The gentle and undulating landscapes of Scotland’s peat bogs are the subject of Sophie Gerrard’s work.
Eschewing sentimentality, the photographs look at how this precious environmental resource has been desecrated and denuded over generations and how these almost magical places are being revived and reinvigorated through careful and considered conservation. Once seen as ‘fair game’ for industrial-scale exploitation, this series questions the viewer’s relationship with local and national areas of outstanding beauty, and how such places fit into Scotland’s topography and consciousness, linking people to the land and the land to the people.
Stephen McLaren’s series examines the hidden link between Edinburgh’s wealth and the slave trade with Jamaica.
Depicting everyday sites across the city once connected to the slave trade, McLaren’s work ignites a conversation about acknowledging an historical wrong, and re-evaluating the relationships with people and communities within and beyond its own borders.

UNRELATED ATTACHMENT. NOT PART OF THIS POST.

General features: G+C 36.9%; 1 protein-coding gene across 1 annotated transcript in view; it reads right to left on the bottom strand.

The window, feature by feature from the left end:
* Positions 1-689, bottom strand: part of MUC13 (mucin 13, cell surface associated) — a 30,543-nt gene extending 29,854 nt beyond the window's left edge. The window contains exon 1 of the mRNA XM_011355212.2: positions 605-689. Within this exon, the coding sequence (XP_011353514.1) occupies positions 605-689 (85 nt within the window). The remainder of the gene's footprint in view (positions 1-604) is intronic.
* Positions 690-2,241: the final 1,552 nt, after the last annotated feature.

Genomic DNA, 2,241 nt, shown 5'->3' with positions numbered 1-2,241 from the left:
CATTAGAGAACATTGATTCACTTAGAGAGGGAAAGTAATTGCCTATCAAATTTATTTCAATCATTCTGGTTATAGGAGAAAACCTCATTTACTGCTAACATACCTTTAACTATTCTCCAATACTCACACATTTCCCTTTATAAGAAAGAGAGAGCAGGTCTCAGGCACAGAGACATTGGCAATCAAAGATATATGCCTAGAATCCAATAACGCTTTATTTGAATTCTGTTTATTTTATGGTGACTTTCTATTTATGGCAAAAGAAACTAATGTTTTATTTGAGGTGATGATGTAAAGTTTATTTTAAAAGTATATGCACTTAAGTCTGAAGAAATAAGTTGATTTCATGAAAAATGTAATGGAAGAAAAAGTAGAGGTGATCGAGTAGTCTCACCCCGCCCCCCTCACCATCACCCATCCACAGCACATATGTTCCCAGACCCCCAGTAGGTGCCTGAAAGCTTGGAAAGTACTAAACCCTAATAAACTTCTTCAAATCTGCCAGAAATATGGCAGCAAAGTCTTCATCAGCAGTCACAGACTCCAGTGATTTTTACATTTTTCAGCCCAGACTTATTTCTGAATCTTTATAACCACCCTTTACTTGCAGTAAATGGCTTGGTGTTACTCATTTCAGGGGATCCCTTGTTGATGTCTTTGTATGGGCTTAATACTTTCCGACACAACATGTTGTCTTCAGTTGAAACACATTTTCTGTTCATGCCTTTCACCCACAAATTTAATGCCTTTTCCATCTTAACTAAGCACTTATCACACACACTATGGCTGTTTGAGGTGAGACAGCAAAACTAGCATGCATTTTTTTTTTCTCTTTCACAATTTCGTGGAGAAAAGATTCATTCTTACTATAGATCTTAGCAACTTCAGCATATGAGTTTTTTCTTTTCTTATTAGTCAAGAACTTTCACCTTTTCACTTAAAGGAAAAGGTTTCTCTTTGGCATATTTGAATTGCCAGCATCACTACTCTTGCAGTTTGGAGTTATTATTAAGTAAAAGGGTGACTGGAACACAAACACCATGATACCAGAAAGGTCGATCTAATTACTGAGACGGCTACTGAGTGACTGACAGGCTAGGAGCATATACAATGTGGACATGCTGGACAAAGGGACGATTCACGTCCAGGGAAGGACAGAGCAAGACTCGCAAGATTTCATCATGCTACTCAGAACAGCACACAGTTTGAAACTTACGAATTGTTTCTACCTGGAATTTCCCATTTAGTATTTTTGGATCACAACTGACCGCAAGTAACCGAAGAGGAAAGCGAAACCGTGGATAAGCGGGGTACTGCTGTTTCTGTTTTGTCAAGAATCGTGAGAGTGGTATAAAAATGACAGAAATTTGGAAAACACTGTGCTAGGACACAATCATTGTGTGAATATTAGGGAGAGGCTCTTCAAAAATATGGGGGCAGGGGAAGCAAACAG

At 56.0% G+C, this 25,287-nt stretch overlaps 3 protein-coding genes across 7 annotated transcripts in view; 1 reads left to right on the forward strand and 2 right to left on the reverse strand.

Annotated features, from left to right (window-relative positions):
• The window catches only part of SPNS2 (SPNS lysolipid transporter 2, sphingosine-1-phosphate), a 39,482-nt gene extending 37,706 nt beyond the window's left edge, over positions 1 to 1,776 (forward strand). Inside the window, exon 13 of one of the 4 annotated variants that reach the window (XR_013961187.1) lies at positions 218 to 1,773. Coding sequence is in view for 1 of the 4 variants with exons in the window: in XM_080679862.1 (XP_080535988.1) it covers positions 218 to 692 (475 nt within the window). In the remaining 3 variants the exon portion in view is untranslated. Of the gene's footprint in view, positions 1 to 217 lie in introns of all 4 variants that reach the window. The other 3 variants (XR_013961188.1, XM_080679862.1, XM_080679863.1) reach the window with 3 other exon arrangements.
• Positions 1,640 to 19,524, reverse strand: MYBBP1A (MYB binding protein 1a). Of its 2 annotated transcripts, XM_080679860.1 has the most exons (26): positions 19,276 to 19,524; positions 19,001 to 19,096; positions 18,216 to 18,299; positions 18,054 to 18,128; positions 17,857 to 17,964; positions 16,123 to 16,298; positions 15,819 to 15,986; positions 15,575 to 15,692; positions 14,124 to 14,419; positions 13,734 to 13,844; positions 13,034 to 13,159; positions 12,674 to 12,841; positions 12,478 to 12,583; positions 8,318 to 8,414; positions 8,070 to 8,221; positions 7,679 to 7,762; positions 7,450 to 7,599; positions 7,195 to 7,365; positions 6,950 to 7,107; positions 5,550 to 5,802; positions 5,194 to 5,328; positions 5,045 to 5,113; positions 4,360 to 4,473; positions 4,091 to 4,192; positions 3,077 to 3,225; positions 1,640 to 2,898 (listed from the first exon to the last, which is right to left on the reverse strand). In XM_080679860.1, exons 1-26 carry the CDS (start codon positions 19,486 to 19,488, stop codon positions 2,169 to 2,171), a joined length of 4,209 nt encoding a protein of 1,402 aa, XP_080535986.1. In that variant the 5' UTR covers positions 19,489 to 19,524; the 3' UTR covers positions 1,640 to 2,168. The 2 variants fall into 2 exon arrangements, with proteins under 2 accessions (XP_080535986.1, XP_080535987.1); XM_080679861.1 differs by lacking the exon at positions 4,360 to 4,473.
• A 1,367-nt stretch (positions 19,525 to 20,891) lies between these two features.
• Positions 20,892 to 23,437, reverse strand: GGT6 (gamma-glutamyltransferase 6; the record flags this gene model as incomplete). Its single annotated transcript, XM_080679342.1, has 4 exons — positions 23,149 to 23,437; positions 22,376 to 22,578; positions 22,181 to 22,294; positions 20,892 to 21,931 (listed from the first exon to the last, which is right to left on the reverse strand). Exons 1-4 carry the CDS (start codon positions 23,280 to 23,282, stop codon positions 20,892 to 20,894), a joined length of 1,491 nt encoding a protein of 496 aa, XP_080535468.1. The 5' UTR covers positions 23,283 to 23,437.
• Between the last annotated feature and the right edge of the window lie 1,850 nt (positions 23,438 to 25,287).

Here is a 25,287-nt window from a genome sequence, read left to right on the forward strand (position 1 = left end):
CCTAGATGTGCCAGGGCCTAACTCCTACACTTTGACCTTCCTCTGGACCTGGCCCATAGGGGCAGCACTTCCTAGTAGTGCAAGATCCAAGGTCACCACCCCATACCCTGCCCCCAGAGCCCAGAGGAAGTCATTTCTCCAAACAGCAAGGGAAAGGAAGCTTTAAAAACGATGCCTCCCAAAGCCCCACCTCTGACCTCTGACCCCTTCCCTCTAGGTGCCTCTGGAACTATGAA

History is also the starting point for Colin McPherson’s visual exploration of life on Easdale, the smallest permanently-inhabited Hebridean Island. Once the epicentre of Scotland’s slate quarrying industry, the island has become a by-word for repopulation and reinvention as its current community continues to battle traditional adversaries: economics and environment.
At its height in the 19th century, Easdale housed four hundred people – the slates they produced roofed the world. When an epic storm decimated the island in the 1880s it went into decline, only for a new band of pioneers to resettle and revive Easdale nearly a century later. McPherson’s personal connections with the island date back 30 years, and through this series he offers a contemporary commentary on the parallels with the past and how many of the 65 current residents live.